My family had to go to Los Angeles last week.  We were visiting family, which means we've been to that part of LA many times, but we actually got lost.  Well, not lost, technically, but we weren't where we wanted to be.  We changed freeways when we shouldn't have, or missed changing freeways when we should have, or something...  As I've mentioned before, direction is not my strong suit...

When the Apple of my Eye realized that we weren't on the right freeway, he said something along the lines of "oops," but that was it.  No frustration or anxiety about how to undo this mistake, because although we don't live in Los Angeles, we've been there often enough that he knows the freeway systems very well.  So even though I didn't know where we were, or how to get home from there, I wasn't worried, because I trusted him.  He even said to me, "all we have to do is take the 110 to the 101, which connects to the 405, south of the 605, which also connects to the 5, but that's farther north, blah, blah..." {Blogger's note:  He didn't say the "blah, blah" part, but that's what it was starting to sound like in my head.  Did I mention I'm not good with directions?}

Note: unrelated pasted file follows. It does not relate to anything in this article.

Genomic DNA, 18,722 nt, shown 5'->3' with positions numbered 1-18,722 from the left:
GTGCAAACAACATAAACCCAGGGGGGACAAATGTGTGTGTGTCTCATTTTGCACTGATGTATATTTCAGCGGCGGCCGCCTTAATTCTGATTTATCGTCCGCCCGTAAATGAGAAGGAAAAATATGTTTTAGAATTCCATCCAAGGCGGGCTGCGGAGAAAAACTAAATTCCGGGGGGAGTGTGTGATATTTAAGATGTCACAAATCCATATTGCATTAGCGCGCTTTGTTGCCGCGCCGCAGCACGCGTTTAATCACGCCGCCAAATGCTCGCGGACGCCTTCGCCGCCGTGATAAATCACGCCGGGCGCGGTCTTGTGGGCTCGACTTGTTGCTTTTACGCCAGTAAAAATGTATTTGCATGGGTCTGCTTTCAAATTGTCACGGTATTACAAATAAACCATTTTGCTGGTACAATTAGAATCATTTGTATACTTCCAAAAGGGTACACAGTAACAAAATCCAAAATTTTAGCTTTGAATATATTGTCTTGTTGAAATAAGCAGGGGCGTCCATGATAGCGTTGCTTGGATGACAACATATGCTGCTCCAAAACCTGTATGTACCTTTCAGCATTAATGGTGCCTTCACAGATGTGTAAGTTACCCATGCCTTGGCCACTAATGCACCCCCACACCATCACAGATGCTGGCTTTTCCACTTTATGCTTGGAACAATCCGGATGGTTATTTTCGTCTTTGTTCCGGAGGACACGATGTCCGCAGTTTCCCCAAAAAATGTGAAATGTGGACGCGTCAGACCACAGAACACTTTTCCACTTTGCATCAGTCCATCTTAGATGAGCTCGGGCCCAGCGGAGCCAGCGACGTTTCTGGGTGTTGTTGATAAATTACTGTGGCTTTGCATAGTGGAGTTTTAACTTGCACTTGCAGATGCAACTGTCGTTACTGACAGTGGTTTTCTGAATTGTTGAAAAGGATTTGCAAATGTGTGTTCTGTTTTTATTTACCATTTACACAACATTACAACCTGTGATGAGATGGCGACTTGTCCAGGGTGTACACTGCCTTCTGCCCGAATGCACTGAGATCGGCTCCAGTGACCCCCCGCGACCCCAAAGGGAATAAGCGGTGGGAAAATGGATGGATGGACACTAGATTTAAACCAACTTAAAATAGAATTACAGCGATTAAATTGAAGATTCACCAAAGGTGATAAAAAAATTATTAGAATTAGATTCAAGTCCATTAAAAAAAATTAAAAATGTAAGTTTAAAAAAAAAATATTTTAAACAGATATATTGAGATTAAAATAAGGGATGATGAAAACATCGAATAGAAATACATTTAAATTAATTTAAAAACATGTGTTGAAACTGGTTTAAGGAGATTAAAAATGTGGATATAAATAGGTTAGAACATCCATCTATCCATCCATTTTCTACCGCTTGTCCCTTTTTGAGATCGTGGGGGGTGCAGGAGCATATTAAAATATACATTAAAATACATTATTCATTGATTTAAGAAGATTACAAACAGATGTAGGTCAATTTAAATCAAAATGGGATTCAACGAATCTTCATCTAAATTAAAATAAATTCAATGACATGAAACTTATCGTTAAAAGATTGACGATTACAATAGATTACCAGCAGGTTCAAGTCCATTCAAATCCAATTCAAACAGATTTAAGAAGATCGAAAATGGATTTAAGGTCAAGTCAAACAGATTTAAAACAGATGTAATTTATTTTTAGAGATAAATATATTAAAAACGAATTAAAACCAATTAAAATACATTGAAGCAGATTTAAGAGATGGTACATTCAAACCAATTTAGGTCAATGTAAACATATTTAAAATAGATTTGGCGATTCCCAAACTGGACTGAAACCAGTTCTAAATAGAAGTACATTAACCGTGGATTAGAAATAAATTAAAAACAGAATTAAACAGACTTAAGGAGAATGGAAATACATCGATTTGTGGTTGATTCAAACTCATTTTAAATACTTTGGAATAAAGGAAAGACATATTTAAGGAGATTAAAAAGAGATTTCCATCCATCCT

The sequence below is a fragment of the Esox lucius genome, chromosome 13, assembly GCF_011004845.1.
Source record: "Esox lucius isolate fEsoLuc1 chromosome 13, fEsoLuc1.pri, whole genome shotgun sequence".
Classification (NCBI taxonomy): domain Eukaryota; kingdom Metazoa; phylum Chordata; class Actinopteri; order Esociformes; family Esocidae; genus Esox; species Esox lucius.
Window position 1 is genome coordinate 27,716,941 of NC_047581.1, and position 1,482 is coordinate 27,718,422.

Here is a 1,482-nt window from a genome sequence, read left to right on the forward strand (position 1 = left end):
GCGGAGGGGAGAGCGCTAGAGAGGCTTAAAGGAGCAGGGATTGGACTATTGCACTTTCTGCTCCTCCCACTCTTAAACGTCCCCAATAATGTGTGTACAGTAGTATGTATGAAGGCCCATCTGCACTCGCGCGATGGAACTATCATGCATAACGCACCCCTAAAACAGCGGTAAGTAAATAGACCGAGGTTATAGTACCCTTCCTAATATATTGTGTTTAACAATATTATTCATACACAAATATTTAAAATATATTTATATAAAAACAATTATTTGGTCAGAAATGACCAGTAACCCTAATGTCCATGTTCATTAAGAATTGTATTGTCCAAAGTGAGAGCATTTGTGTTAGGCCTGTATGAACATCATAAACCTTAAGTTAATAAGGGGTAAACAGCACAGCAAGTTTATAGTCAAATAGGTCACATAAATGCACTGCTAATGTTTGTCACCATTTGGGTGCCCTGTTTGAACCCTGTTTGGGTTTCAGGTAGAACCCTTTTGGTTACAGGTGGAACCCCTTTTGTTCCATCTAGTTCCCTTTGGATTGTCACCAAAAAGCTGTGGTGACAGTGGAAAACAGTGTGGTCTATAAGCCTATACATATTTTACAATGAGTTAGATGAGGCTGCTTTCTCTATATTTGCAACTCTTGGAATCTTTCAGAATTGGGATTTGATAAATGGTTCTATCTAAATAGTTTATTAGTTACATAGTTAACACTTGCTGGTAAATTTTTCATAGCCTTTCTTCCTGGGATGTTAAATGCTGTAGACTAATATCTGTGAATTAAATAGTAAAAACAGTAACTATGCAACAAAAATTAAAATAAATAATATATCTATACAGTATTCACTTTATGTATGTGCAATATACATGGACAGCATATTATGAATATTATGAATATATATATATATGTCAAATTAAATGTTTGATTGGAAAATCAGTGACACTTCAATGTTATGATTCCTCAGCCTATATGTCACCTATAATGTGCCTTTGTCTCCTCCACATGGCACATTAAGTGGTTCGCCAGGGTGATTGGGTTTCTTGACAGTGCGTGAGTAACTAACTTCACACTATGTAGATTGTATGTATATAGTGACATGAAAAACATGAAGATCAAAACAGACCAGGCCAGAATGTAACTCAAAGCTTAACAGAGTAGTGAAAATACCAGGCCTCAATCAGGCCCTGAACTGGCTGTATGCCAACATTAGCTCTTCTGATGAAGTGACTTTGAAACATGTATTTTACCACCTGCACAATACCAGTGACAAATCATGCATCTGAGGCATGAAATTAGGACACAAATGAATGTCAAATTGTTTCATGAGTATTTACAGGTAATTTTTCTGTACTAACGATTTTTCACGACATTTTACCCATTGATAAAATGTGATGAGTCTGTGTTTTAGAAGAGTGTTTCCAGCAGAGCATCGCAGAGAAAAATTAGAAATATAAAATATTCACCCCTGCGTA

Over the past 25 years, husband has proven to me over and over again that he is trustworthy.  While I'm sure I don't always appreciate that as much as I should, when I am appreciating it, I am also thinking of God.   Almost every day, something happens to remind me that my life is not in my control.  And the older ~ I mean:  more mature ~ I get, the more I'm able to refuse delivery on anxiety and worry, and simply wait to see how the Lord is going to work everything out.